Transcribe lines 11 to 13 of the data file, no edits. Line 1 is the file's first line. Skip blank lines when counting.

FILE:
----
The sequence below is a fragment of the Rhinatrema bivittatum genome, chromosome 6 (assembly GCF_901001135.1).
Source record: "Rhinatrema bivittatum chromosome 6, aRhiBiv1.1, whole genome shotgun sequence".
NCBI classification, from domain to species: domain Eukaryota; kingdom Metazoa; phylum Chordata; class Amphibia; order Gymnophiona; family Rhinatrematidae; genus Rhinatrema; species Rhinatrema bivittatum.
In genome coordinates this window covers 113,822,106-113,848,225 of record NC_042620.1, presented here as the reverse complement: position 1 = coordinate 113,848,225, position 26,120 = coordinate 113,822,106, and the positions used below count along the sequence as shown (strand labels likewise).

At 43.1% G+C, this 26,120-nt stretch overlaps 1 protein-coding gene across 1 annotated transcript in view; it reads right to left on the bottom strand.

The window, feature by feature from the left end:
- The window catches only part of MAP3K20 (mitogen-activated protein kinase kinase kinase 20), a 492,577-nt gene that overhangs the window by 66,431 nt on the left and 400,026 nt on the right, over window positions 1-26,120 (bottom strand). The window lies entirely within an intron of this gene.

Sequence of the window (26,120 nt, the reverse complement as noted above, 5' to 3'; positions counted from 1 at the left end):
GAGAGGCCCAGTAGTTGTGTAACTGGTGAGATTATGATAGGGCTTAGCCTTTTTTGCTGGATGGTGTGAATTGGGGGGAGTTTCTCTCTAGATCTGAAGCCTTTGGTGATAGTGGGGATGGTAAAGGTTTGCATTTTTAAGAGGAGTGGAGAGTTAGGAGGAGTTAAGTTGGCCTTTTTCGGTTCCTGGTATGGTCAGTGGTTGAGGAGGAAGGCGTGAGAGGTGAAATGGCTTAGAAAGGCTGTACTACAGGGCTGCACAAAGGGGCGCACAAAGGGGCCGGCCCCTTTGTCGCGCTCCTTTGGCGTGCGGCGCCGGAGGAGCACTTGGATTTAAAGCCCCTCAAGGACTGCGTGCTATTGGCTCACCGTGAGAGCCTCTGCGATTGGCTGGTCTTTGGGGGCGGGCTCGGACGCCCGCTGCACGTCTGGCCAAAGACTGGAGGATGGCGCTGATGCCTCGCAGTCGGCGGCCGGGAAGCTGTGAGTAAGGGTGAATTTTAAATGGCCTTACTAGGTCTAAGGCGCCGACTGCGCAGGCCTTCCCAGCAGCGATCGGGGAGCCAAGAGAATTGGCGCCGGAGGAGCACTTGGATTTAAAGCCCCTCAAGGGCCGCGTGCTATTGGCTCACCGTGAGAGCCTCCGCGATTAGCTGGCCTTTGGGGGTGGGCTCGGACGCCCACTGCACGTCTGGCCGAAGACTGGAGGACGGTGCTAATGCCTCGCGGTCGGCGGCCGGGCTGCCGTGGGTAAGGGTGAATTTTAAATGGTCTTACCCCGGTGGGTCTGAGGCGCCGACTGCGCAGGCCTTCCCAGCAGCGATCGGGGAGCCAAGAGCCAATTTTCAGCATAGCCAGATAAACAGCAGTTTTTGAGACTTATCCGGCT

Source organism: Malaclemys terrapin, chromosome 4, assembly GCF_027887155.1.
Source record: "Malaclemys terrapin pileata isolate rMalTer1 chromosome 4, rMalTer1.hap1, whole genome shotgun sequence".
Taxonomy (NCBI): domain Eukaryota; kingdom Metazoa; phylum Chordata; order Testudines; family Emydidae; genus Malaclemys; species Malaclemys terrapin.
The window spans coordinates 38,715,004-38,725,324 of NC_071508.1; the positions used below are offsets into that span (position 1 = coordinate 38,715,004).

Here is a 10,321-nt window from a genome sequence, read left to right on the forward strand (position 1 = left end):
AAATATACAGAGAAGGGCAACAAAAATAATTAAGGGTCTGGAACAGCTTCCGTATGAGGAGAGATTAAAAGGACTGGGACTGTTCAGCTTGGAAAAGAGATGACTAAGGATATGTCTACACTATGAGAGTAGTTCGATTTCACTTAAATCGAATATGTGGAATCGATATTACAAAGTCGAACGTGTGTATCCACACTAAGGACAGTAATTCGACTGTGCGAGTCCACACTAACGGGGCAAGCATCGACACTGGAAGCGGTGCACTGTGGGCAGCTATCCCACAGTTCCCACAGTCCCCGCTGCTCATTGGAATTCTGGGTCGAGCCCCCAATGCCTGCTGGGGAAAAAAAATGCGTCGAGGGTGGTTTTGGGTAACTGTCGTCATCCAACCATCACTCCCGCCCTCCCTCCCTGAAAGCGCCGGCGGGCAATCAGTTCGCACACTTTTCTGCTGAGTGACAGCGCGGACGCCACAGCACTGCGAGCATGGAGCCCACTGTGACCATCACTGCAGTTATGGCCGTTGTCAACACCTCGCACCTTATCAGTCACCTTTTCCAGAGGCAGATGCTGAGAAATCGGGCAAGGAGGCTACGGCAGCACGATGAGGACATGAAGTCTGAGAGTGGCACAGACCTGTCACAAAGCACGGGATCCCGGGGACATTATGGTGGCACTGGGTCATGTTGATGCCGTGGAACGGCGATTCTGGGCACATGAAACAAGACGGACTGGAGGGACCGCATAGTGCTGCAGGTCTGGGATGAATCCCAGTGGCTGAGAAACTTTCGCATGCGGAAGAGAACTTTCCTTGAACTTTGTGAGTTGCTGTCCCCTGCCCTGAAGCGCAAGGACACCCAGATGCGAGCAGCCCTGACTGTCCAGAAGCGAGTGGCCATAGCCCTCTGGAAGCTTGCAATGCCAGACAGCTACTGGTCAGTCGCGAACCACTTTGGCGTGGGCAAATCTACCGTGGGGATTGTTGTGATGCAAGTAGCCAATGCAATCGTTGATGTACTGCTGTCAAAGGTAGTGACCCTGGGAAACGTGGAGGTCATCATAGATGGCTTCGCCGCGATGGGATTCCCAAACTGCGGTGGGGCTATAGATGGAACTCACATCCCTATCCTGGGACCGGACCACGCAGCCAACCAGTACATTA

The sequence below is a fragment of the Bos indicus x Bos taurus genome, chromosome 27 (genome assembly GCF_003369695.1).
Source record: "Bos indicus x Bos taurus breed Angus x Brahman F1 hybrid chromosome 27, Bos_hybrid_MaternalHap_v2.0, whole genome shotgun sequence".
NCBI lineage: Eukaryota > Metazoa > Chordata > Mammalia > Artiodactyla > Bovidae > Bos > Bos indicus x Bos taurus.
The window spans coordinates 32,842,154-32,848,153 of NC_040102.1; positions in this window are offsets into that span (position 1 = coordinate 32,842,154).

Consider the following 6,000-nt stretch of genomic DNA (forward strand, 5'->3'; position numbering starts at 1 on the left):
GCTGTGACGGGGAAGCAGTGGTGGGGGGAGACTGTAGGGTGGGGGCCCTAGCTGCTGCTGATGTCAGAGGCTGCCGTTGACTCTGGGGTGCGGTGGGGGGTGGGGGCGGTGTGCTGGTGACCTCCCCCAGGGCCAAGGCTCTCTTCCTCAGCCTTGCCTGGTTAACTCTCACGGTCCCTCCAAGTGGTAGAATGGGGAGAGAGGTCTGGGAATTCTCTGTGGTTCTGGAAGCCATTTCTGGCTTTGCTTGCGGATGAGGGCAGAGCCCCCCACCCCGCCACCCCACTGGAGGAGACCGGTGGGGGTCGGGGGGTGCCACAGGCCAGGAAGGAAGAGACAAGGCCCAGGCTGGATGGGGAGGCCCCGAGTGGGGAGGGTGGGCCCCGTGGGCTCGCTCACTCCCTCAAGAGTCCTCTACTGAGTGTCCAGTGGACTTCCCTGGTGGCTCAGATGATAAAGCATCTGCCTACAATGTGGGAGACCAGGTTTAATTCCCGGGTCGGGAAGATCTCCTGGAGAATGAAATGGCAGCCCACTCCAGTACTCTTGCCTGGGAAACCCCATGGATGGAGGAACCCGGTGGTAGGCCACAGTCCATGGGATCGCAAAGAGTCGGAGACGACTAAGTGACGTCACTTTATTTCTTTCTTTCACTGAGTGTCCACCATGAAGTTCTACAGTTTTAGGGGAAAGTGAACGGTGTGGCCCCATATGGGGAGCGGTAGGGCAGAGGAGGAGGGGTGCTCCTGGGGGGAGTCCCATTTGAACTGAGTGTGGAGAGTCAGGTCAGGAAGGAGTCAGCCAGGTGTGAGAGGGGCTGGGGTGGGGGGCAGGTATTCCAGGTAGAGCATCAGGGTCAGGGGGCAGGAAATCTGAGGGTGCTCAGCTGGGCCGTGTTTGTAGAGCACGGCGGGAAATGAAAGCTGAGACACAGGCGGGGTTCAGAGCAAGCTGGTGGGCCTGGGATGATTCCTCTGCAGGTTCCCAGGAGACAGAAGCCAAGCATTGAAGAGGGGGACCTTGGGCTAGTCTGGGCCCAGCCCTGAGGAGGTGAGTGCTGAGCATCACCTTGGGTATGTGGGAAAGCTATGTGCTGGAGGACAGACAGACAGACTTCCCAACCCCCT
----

Source record: "Malaclemys terrapin pileata isolate rMalTer1 chromosome 4, rMalTer1.hap1, whole genome shotgun sequence".
Taxonomy (NCBI): domain Eukaryota; kingdom Metazoa; phylum Chordata; order Testudines; family Emydidae; genus Malaclemys; species Malaclemys terrapin.
The window spans coordinates 38,715,004-38,725,324 of NC_071508.1; the positions used below are offsets into that span (position 1 = coordinate 38,715,004).